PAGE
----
According to this Life Expectancy calculator, I will live to be about 80 (actually 79.97, but I don’t think a few days matters that much). This is based on acturial data, and I fully expect to live longer than just 80.
You might want to fill out that form and see waht it says. Remember that that calculator is not totally correct and is based on averages and estimates, and probably on the conservative side. If you don’t want to, you can maybe use these figures:
Life expectancy at birth in Canada for women is about 84 years, for males its about 77.
Just go to google, type in your country name, then life expectancy and then your sex. So, for me it’d be "Canada life expectancy male". And I know that it says life expectancy at birth, but I think the number will be very close to whatever ti says, as long as you’re below, say 30-40. But I dunno. Let’s just take that as a guess for now.
Having a single number that I can point to as saying, that’s how long I’ll live is both scary and empowering. It’s scary to put a number on my life. That I will die when I am 80. That means I’ll die in 2067-2068. Wow.
But it is also empowering, because it allows me to plan for a certain amount of time. If you used the calculator above, you found things like putting on your seat belt and smoking and drinking have to do with how long you live. Just for fun, I put down stuff like I smoke a lot and drink a lot and eat a lot of fat and stuff and found that my lifespan cut down to about 75 years. A five year difference. That may not sound like much in the context of 80 years, but hell, I want those 5 years. And this doesn’t factor in things like quality of life. If I’m bed-ridden for twenty years, then I don’t want those extra years.
The reason why this is empowering is that it forces you to look at your life and ask yourself, "Are the habits I have now conducive to a long life and good quality of life?" And then if they aren’t, then you can change them. If you smoke two packs a day, you could cut down on that or quit altogether. Or your financial habits. If you’re young and not saving any money, then you might reconsider doing that and spend some time reading a good book or two on personal finance (The Automatic Millionaire, Rich Dad, Poor Dad, The Wealthy Barber come to mind). You don’t want to end up poor in retirement. Hell, you’d like to be rich all through your life.
For me the challenge is not "bad habits" like drinking or smoking per se, it’s building in good habits, like regular excersize, diet and sleeping patterns. And this will probably be the challenge for most other people.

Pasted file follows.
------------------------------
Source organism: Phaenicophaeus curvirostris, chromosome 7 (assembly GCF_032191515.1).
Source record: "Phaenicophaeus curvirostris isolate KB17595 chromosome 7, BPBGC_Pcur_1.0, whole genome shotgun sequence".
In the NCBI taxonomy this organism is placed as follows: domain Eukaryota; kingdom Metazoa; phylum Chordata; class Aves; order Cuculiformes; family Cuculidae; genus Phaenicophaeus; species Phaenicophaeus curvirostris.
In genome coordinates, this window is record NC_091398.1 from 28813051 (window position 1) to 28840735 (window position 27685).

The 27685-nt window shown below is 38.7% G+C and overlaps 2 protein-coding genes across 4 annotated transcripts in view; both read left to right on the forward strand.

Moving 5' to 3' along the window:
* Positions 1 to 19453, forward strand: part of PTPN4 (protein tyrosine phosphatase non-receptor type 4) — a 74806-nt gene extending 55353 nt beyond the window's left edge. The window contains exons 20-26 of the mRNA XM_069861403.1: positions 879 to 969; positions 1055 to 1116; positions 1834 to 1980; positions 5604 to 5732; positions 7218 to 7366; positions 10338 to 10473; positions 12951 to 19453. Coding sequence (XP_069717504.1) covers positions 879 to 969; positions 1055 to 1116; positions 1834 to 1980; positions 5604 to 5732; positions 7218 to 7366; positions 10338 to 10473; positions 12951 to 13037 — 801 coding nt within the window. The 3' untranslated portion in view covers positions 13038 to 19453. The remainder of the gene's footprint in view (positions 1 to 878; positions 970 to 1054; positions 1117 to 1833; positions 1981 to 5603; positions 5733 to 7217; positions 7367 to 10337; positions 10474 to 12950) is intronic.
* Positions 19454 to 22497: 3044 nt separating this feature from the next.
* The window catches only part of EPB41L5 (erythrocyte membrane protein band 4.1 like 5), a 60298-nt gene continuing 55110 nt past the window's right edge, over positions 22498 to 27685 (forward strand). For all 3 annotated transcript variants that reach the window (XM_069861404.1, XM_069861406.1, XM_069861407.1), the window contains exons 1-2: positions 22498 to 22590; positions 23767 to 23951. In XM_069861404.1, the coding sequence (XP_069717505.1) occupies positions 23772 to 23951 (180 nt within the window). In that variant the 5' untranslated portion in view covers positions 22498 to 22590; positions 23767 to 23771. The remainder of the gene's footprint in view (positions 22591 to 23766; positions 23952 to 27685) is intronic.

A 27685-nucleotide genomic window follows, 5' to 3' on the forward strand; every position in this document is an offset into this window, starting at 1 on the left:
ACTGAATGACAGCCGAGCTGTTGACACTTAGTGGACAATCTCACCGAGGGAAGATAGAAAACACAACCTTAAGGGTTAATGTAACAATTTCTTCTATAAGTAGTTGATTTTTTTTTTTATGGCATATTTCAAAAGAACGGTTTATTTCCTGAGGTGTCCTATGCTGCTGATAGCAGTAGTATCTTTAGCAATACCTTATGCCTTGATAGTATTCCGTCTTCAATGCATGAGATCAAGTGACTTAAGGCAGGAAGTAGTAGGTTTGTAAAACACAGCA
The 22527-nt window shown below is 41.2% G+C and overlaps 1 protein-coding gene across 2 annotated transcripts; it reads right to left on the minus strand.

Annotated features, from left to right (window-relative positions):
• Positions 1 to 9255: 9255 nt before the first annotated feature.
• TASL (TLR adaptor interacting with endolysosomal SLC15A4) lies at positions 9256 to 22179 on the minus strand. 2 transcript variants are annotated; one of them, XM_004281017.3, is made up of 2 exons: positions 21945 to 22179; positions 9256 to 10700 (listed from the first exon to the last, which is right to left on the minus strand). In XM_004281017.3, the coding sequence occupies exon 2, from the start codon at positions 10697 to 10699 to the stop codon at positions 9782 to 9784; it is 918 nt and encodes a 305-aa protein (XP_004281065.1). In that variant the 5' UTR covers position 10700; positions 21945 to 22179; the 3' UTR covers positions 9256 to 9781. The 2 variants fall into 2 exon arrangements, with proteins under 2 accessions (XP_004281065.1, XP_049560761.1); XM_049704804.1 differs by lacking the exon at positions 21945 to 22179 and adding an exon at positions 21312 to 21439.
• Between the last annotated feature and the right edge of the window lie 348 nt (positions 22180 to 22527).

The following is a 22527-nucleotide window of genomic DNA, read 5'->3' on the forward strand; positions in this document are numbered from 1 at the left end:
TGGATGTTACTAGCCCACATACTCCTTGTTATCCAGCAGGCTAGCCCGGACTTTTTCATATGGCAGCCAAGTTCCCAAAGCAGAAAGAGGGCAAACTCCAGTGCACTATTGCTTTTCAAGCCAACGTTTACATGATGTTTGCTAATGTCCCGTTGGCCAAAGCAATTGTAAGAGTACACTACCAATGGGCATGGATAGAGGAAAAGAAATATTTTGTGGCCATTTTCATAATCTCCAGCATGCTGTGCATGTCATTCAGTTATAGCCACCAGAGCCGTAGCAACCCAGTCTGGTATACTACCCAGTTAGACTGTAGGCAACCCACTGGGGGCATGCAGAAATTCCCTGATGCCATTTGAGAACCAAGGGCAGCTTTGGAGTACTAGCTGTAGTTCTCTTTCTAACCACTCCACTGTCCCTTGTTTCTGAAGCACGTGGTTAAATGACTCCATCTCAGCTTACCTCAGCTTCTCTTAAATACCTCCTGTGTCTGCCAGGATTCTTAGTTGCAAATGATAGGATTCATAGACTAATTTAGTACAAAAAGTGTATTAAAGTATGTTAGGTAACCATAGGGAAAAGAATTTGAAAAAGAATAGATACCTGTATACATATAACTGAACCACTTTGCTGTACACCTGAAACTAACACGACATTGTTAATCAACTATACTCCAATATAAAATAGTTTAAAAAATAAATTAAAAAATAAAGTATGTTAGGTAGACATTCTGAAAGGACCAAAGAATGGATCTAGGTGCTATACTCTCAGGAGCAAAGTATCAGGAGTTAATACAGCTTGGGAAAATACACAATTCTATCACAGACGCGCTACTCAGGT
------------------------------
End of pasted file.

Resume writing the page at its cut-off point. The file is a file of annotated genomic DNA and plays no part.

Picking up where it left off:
Still, let’s take 80 for me as a guess. I just turned 20. That means I’m about a quarter way through my life. And that I can expect to live for another 60 years. On one level that’s amazing, that I’ll have that much time, on another its scary that I’ll have that much time. And it seems a little too short, too, and that’s kinda anxiety-inducing, too.
Now, I know that some people who’re reading this might be depressed by the thought of living so long. It has to do with how you view life. If you view life as something that you control and not something that happens TO you, then its easier to think about living for a long time, and seeing it as exciting and interesting. And it gives you a lot of time to improve and grow and have fun.
The main benefit for thinking about your life expectancy for me is for planning. Assuming that I’m gonna live for another 60 years and every moment is precious, I want to ask myself exactly what I should be doing. Do I really want to do something I don’t love? It seems like a foolish bargain. That said, I also recognize that my interests and passions will change. Maybe when I’m 40, I really get into fishing. Who knows? And that’s part of the fun, too, the uncertainty. But there are some things I want to be certain about. One of them is that I wnat to be doing what I love and I am starting to seriously walk this path. I also want to be financially well-off. I don’t want to be stupid rich, I don’t need it, but I would like to have enough money to really enjoy life. I also want ot have time freedom, and lots of it. I can get that in retirement, or I can create a lifestyle which requires me to work very little and the work I do, I do enjoy.
Don’t feel the urge to plan every detail of your life, because a lot of that will change. Someone once said something like, "Plans are useless but planning is one of the most useful thing you can do." It gets your head around it.
I’ve heard that as you get older, your time horizon gets longer. And that as you get older, your perception of time speeds up. So, one year when you’re 40, a year passes quicker than when you’re 14. The thing I remember most from the TV program I saw that on was that the half-way point in terms of your perception of time and your major experiences was in your early-to-mid twenties. That’s a little freaky, that half of hte most importnat experiences you’ll have will happen in your twenties. Here’s a link about it.
Over that sort of time period, compound interest has a HUGE effect. If you’re not familiar with compound interest already, I recommend you read this:
In the following table, Investor A starts investing 2000 dollars at the
age of 26 and doesn’t let up until retirement at 65. Investor B only
invests a total of 14,000 but starts seven years earlier in life and
for a shorter period of time. The investment compounds at 10% a year
and you can see the effects.